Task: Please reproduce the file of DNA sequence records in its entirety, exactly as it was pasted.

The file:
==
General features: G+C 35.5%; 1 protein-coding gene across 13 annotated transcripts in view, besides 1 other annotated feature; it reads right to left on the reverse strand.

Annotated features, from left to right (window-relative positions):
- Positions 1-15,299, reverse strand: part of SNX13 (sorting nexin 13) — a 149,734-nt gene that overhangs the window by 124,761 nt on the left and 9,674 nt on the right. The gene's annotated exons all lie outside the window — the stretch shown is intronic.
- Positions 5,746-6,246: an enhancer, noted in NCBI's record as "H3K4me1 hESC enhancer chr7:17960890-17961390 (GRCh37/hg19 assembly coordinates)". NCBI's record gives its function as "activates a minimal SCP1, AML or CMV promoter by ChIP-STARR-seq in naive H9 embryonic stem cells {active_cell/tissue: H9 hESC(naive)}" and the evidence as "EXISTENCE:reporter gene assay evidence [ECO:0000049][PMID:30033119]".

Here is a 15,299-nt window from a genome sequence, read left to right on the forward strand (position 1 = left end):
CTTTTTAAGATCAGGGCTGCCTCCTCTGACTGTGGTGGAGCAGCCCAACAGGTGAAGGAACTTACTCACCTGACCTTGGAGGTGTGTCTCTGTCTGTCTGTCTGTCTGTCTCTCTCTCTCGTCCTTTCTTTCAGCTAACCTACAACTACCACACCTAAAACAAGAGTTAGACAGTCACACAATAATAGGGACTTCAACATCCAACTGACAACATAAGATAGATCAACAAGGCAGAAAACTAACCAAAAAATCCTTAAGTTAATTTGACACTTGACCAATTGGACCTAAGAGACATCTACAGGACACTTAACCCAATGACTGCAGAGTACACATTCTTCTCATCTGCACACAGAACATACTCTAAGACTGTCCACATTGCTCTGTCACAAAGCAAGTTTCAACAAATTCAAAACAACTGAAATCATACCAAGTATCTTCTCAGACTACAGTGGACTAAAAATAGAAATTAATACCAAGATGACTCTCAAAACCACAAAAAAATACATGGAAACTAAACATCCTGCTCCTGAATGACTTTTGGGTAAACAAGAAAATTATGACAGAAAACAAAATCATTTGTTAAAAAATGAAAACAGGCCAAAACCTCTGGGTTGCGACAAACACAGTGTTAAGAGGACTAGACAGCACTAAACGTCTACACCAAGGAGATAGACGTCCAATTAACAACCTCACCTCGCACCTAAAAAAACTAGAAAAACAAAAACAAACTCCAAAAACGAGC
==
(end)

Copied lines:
General features: G+C 35.5%; 1 protein-coding gene across 13 annotated transcripts in view, besides 1 other annotated feature; it reads right to left on the reverse strand.

Annotated features, from left to right (window-relative positions):
- Positions 1-15,299, reverse strand: part of SNX13 (sorting nexin 13) — a 149,734-nt gene that overhangs the window by 124,761 nt on the left and 9,674 nt on the right. The gene's annotated exons all lie outside the window — the stretch shown is intronic.
- Positions 5,746-6,246: an enhancer, noted in NCBI's record as "H3K4me1 hESC enhancer chr7:17960890-17961390 (GRCh37/hg19 assembly coordinates)". NCBI's record gives its function as "activates a minimal SCP1, AML or CMV promoter by ChIP-STARR-seq in naive H9 embryonic stem cells {active_cell/tissue: H9 hESC(naive)}" and the evidence as "EXISTENCE:reporter gene assay evidence [ECO:0000049][PMID:30033119]".

Here is a 15,299-nt window from a genome sequence, read left to right on the forward strand (position 1 = left end):
CTTTTTAAGATCAGGGCTGCCTCCTCTGACTGTGGTGGAGCAGCCCAACAGGTGAAGGAACTTACTCACCTGACCTTGGAGGTGTGTCTCTGTCTGTCTGTCTGTCTGTCTCTCTCTCTCGTCCTTTCTTTCAGCTAACCTACAACTACCACACCTAAAACAAGAGTTAGACAGTCACACAATAATAGGGACTTCAACATCCAACTGACAACATAAGATAGATCAACAAGGCAGAAAACTAACCAAAAAATCCTTAAGTTAATTTGACACTTGACCAATTGGACCTAAGAGACATCTACAGGACACTTAACCCAATGACTGCAGAGTACACATTCTTCTCATCTGCACACAGAACATACTCTAAGACTGTCCACATTGCTCTGTCACAAAGCAAGTTTCAACAAATTCAAAACAACTGAAATCATACCAAGTATCTTCTCAGACTACAGTGGACTAAAAATAGAAATTAATACCAAGATGACTCTCAAAACCACAAAAAAATACATGGAAACTAAACATCCTGCTCCTGAATGACTTTTGGGTAAACAAGAAAATTATGACAGAAAACAAAATCATTTGTTAAAAAATGAAAACAGGCCAAAACCTCTGGGTTGCGACAAACACAGTGTTAAGAGGACTAGACAGCACTAAACGTCTACACCAAGGAGATAGACGTCCAATTAACAACCTCACCTCGCACCTAAAAAAACTAGAAAAACAAAAACAAACTCCAAAAACGAGC